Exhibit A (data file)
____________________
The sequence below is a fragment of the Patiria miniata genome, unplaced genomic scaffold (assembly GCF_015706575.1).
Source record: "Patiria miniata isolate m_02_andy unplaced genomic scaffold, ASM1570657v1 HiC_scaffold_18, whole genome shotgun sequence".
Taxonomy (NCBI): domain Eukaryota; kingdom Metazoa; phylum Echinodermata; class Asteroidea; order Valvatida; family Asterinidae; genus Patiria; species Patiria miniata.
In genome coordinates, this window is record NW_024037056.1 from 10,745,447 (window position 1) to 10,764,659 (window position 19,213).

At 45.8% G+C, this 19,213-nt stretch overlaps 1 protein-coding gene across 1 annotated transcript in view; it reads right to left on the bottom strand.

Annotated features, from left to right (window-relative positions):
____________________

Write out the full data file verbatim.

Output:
The sequence below is a fragment of the Patiria miniata genome, unplaced genomic scaffold (assembly GCF_015706575.1).
Source record: "Patiria miniata isolate m_02_andy unplaced genomic scaffold, ASM1570657v1 HiC_scaffold_18, whole genome shotgun sequence".
Taxonomy (NCBI): domain Eukaryota; kingdom Metazoa; phylum Echinodermata; class Asteroidea; order Valvatida; family Asterinidae; genus Patiria; species Patiria miniata.
In genome coordinates, this window is record NW_024037056.1 from 10,745,447 (window position 1) to 10,764,659 (window position 19,213).

At 45.8% G+C, this 19,213-nt stretch overlaps 1 protein-coding gene across 1 annotated transcript in view; it reads right to left on the bottom strand.

Annotated features, from left to right (window-relative positions):